I looked left down the long stretch of deserted road. I studied the wood posts supporting the metal guardrail, the backs of the road signs. As the minutes ticked past, my skin cooled. The peanut butter placated my hunger. I again looked down the road. “The view backward down the road,” popped into my head, and the air grew clearer. Unexpectedly, I felt aware of myself sitting on the bridge, as if I were
thinking, “I’m on the bridge, I’m in the shade,” only I was not thinking at all. Stray thoughts and feelings spiraled together into an exact moment. It was like the feeling I’d had in the movie theater in Madison.
This time it unnerved me, but I still wanted it to last. But I couldn’t resist: gently, as if the moment could be scared off like a deer, I reached into my bag for my camera and snapped a picture looking backward down the road.
I felt better, but I made myself keep sitting. I wanted to be sure. There was no need to rush to Albert Lea.
“I shouldn’t be so hard on myself,” I thought, “upset at myself for feeling upset. And the tension that keeps popping up between Mary and me . . . it’s not my fault or Mary’s fault. It’s just the way it is.”
And then suddenly my stress had gone. The world had calmed, quieted. I looked at the road. I was awake and ready to go.
Mary and I split up for lunch in Albert Lea, so afterward, I left town alone. Mary was surely ahead; disappointed with lunch, I’d gone to Dairy Queen.
The sunlight beat down. The roadside offered no shade; any trees were behind a fence. Route 46 paralleled Interstate 90, but I couldn’t see or hear the interstate.
Ten miles slowly passed. I bought juice at a gas station, the only building I’d seen. Route 46 joined Route 22. There was nothing to mark the intersection but grass and the fence. I turned.
And then I saw a tree: a gigantic tree, sprawled over a driveway. The fence broke for the driveway: I could reach the shade! With a burst of pedaling, I rolled onto the gravel. The shade enveloped me. I lay my bike down and collapsed next to it, panting as heat wafted off. While I rested, I scratched a heart into the dust caked on my sweaty legs.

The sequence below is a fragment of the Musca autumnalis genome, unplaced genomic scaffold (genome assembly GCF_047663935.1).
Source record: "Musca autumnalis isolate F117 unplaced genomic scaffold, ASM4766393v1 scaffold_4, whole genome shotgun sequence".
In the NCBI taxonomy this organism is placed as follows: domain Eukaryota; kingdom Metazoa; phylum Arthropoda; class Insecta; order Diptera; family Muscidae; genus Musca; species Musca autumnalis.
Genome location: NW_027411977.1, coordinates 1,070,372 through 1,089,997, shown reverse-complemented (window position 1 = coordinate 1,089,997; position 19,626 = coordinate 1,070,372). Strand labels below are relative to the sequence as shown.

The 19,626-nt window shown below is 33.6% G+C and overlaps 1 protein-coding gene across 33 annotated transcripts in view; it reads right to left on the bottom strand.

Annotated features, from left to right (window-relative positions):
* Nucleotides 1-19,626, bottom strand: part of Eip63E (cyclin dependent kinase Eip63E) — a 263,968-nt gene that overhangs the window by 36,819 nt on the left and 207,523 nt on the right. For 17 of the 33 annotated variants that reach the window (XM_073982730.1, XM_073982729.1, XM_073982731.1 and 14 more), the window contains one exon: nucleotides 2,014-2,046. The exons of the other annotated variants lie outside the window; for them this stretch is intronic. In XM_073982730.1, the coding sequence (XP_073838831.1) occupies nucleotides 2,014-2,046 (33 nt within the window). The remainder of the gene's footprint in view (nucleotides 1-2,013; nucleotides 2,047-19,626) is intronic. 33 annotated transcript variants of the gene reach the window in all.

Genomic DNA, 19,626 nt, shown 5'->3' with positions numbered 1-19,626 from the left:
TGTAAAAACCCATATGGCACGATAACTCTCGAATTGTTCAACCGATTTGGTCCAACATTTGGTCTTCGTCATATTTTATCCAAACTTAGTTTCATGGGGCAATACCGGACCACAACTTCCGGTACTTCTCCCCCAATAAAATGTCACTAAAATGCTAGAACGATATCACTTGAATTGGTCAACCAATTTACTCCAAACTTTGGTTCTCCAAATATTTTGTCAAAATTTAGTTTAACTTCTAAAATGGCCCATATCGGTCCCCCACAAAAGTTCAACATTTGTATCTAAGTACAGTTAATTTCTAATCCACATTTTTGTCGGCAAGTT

The final spot on the day’s itinerary was Brushy Creek. I found nothing but a crossroads with two houses: one standing and another, catty-corner, falling down. As usual, the trees were behind fencing, the shade a foot away. I sat as close as I could, as if being near the shade would somehow help. My knees and thighs gave their familiar twangy ache as I lowered myself to the ground, where I leaned against the
fence and closed my eyes. Damp grass stuck to the bottoms of my legs. Ants crawled on the dirt.
When I dragged myself up for the last ten miles of the day, my exhaustion magnified the ache of my sore knees and the stiffness of my shoulders. The energy in my legs waned as soon as I started pedaling. I watched for the two crossroads I had to pass as the miles crawled by. Finally, after a total of sixty-two miles, I arrived in Blue Earth, Minnesota.
Blue Earth radiated quietness, with more cars parked than driving. I pulled over at a visitor center. My stiff body unfolded off my bike, which I leaned on the wall before plodding toward the door. Cool air hit me as I entered, and a woman looked up from her desk and smiled.
“Hi.” I hesitated. “Has my friend been here?” She didn’t reply. “Another woman on a bike?”
“Oh, no, I haven’t seen her.”
“Oh, okay, she’s probably at the library. Is there a library?”
She gave me directions while my brain slowly began functioning in the cool air. “Are there any parks in town?” I asked next. “Like somewhere we could camp?”
“There’s Putnam Park, but a lot of people camp at the fairgrounds.”
“How do I get to the fairgrounds?”
“They’re on the far side of town, just go up the main street and it’ll be on the right.”
I found Mary at the library, and we rode to the fairgrounds. The driveway rolled in past deserted buildings. We crested a hill and the grounds spread before us: green hills, sheds, tall light poles, a horse barn, and far across it all, something that looked like a life-size replica of the Jolly Green Giant.
I stared. It couldn’t be anything else. “Oh my God, do you see that?” I called.